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us. The lusts of the flesh, and the several allurements of the world, are ever seeking some advantage against us. The mind of man surrounded thus with a whole troop of temptations, and always attacked by some of them, cannot be every
where at once, and therefore doth with great difficulty maintain its ground against such numerous and potent enemies. If covetousness be repulsed, lust takes its post, and renews the onset ; if lust be worsted, ambition steps into its place; or if ambition prove too weak to gain upon us, either pride, or anger, or envy, or a peevish emulation, are, some or other of them, ready to enter at an unguarded pass, and to assist the tempter, who had here, or there, been defeated. At one time you are perhaps commanded* to blaspheme Christ, at another, to take an unlawful oath. Such and so endless are the dangers and tribulations to which christians are here obnoxious; and yet they take pleasure in standing continually thus exposed as a mark and butt for our grand adversary to shoot at; whereas it is indeed infinitely more desirable to be dispatched to Christ, by the help of a speedier death; when he hath beforehand told us what we are to expect, from our continuance in this vale of tears, and what from our removal out of it: “verily,
• So the proconsul (as we are told by Eusebius,) commanded St. Polycarp ; who replied ; “ These eighty-six years have I served him, and he never used me hardly; and how then can I blaspheme my King and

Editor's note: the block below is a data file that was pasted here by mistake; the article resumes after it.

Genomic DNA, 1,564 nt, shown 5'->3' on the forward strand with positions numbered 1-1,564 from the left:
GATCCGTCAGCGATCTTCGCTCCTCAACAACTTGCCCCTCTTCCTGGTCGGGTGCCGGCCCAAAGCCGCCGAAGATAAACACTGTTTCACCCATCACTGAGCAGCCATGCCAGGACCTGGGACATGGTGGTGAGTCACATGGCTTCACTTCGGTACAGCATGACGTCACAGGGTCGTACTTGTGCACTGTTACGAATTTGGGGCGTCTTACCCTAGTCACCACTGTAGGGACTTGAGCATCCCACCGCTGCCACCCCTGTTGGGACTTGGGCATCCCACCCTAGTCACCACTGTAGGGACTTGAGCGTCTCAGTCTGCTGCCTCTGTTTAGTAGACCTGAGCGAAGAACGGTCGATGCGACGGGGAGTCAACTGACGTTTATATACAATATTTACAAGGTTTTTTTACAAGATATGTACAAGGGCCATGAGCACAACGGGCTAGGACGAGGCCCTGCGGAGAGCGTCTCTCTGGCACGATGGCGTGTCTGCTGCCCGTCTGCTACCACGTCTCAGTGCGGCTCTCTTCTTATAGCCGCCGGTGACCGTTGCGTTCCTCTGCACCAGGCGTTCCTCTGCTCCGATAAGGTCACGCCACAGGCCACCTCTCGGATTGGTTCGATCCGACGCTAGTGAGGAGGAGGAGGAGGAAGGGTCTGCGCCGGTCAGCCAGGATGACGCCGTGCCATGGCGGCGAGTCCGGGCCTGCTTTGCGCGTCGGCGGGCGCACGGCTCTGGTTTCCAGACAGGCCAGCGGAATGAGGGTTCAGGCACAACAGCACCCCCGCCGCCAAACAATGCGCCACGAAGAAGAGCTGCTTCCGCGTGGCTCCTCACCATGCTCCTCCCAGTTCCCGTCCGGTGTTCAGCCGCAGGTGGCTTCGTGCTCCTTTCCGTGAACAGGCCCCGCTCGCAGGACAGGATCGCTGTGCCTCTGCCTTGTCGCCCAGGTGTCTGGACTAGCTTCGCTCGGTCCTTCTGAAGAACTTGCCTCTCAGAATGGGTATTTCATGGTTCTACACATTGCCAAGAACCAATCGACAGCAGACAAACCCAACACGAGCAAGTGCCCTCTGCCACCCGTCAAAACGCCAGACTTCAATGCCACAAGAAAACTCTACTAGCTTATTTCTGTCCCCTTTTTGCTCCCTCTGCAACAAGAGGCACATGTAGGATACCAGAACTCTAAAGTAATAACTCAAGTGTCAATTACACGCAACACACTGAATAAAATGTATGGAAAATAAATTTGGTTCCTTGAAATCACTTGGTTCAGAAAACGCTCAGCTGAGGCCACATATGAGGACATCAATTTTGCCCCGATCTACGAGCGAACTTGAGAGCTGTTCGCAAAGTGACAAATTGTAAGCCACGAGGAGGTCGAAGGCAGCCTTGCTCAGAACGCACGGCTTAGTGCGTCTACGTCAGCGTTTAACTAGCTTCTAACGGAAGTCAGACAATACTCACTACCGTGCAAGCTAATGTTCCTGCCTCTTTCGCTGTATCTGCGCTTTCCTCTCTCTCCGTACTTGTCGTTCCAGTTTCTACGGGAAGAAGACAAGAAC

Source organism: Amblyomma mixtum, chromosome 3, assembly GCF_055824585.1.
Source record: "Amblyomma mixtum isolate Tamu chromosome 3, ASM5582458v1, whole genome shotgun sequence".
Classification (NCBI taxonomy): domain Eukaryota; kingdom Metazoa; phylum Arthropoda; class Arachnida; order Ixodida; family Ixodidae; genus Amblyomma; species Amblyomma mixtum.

verily, I say unto you, that ye shall weep and lament, but the world shall rejoice ; and ye
shall be sorrowful, but your sorrow shall be turned into joy.” Who now would not be glad to be rid of sorrow? Who would not with alacrity hasten to joy? But now the time when our sorrow shall thus be turned into joy, our Lord hath clearly signified to us, where he saith, “I will see you again, and your heart shall rejoice, and your joy no man taketh from you.” Since, then, to see Christ, is to rejoice, and we can have no true joy till we do see Christ, what madness and infatuation is it to be in love with afflictions and
pressures, and the troubles of this life, and not rather to hasten towards that joy which can never be taken from us?
4. All this, my brethren, proceeds from a want of faith ; because the promises of God are not believed, who is faithful and true, and whose word will surely be made good to those who trust in it. If a man of gravity and known integrity should pass his word to you for any thing, you would undoubtedly give him credit, and would never imagine or suspect that he had any design to impose upon you, of whose veracity in his words and dealings you were otherwise well satisfied : And how, then, can you suffer yourself to be in suspense and doubts when God hath passed his word to you? God hath promised you life and irnmortality upon your leaving this world ; and can